Friday, February 23

‘Drive My Car’, an exciting reflection on life from the back seat

For Ryūsuke Hamaguchi, the car is something sacred. the filmmaker describes it as a place where “intimate conversations that are only born in that closed and moving space” take place. And it is in that cubicle where you can discover “aspects of ourselves that we have never shown to anyone or thoughts that we could not put words to.” The vehicle is transformed, for a few moments, into a tool to fight against solitary confinement. And so Drive My Car it is a fascinating journey.

‘Parasites’: the class struggle was always a twisted black comedy

Know more

At just 43 years old, Hamaguchi has become one of the most prominent auteur filmmakers of the last season. He won the Grand Jury Prize at the Berlinale 2021 for The wheel of fortune and fantasy and now, his next film, is on the radar of almost all critics and academics. Drive My Car opens this Friday in theaters after causing a furor in Cannes, in which it did not win the Palme d’Or but did win the award for Best Screenplay. Where he is expected to get a statuette is at the next Oscar gala, for which the nominations are still unknown. However, taking into account the precedent of parasites, it would not be the first time that Asian cinema has become the protagonist of the Hollywood gala.

This time it is not a story about the ferocious consequences of capitalist society, but one based on a story by Haruki Murakami included in the novel Men without women. The text, barely 40 pages long, has been turned into a slow-cooked three-hour film adaptation. So much so that the opening credits appear almost 40 minutes after the screening has begun, implying that what seemed like half of the film is actually the prologue.

The first act introduces Kafuku (Hidetoshi Nishijima) and Oto (Reika Kirishima), a married couple with a special bond beyond the relationship. He is an actor and theater director with international fame, while she is in charge of preparing the scripts that launch him to success. The ideas of these stories arise in a very specific moment: while having sexual relations. It is at that moment, of maximum fullness, when Oto lets himself go and gives free rein to his imagination to create a story that will later be represented on stage.

Although it is difficult to talk about it without gutting the content, it can be said that a fateful unforeseen event turns the tables on the relationship. From then on, the register of the feature film changes, going from what seemed like a domestic tragedy to a road movies. Two years after that event, Kafuku goes to work at a theater festival in Hiroshima directing the ambitious production of Uncle Vanya, an Anton Chekhov classic. The drawback is that, by rule of the organizers, the playwright has to have a personal chauffeur who takes him daily from his residence to the art center. This is how he meets Misaki (Toko Miura) who, despite initial reluctance, ends up regularly taking the wheel of his red Saab.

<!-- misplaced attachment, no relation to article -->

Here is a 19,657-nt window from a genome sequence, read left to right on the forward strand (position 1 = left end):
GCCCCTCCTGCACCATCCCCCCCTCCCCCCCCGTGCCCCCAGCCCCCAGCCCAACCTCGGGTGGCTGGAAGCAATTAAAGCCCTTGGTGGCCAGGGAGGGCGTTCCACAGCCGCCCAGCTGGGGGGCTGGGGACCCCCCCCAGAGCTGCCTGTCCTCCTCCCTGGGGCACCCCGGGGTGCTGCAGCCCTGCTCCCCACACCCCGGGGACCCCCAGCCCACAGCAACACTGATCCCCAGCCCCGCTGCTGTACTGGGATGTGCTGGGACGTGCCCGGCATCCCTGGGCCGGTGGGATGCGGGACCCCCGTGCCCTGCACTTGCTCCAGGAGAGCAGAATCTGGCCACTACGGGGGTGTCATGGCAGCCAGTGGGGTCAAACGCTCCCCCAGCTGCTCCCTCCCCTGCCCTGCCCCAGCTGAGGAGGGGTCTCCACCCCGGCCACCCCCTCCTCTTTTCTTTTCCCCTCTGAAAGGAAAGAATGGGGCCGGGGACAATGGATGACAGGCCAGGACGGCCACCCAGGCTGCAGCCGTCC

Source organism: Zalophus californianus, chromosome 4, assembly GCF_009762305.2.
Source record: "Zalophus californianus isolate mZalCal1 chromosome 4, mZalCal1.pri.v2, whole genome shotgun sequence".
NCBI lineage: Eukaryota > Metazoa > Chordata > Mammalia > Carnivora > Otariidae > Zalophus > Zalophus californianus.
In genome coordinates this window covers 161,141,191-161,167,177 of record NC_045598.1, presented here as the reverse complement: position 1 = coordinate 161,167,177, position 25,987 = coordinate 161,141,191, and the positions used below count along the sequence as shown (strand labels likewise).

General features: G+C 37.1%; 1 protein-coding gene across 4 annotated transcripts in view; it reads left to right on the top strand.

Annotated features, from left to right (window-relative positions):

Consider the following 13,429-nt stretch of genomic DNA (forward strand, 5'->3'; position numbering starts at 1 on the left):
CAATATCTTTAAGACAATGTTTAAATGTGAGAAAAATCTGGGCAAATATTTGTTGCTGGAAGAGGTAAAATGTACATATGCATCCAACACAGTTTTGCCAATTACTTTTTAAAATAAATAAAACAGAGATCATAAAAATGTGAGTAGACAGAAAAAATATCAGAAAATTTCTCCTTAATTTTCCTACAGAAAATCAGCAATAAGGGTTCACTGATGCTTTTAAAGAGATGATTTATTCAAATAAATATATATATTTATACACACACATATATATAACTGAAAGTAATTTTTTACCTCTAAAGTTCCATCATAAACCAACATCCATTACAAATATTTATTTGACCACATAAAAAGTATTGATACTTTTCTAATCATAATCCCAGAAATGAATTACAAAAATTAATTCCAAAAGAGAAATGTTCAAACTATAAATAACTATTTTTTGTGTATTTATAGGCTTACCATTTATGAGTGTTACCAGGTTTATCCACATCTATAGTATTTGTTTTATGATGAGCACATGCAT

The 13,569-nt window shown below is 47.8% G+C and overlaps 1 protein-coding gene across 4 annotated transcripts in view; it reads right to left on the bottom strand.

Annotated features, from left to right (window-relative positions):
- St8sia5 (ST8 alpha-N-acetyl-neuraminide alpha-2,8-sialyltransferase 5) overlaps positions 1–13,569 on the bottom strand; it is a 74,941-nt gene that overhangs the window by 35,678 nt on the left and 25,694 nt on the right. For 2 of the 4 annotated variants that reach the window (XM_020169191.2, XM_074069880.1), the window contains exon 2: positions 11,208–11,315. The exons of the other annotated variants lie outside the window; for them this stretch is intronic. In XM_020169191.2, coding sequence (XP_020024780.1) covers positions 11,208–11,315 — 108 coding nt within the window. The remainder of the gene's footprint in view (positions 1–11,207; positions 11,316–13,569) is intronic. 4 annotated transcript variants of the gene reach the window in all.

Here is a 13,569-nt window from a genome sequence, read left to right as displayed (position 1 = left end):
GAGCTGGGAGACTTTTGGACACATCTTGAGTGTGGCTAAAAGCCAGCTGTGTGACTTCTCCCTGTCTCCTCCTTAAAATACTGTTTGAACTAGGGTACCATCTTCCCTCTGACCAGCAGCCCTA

The inability to verbalize

One of the main themes that Hamaguchi deals with is solitary confinement. The protagonist of the film organizes a varied cast of actors forced to understand each other in different languages: Japanese, Chinese, Korean and even sign language. The scenes where those language barriers are broken down are fascinating. They reflect that, despite the difficulties, people of different nationalities and ages can understand each other because there are other levels of human connection beyond the language itself. They can work organically and, why not, represent a function of Chekhov himself.

Other times that inability to verbalize has nothing to do with language. The fear of emotional exposure is another element in the film, dealt with in the many trips between Misaki and Kafuku. The relationship between the two slowly evolves as they travel through Hiroshima, sometimes exchanging banal anecdotes and other times sharing feelings born from the deepest part of themselves.

It is in these journeys that topics as interesting as monogamy and the feeling of ownership in a love relationship are addressed. The reason why it seems incompatible to want to share life with someone with having other sexual relationships. Or why the pain of loss is sometimes selfish, responding to the search for personal catharsis by someone who refuses to accept the past.

In fact, Kafuku is reluctant to reprise the role of Vanya’s character in Chekhov’s play. Not out of inability, but out of fear of discovering his innermost ‘I’. The film in turn takes the play as a resource to confuse the viewer. The recited dialogues of the function are sometimes confused with those of the film’s script, giving rise to a metafiction within the same narrative. It’s the same thing that happens in the fifth season of the series bojack horseman, which uses this same technique to directly challenge the role played by its audience.

In Drive My Car there is also no catharsis for the viewer. There is no great conclusion that resolves all the conflicts raised, as we are used to seeing in other films with the classic structure of the hero’s journey. Hamaguchi’s proposal is, instead, a journey on four wheels bound for introspection. And the road is not exactly in a straight line.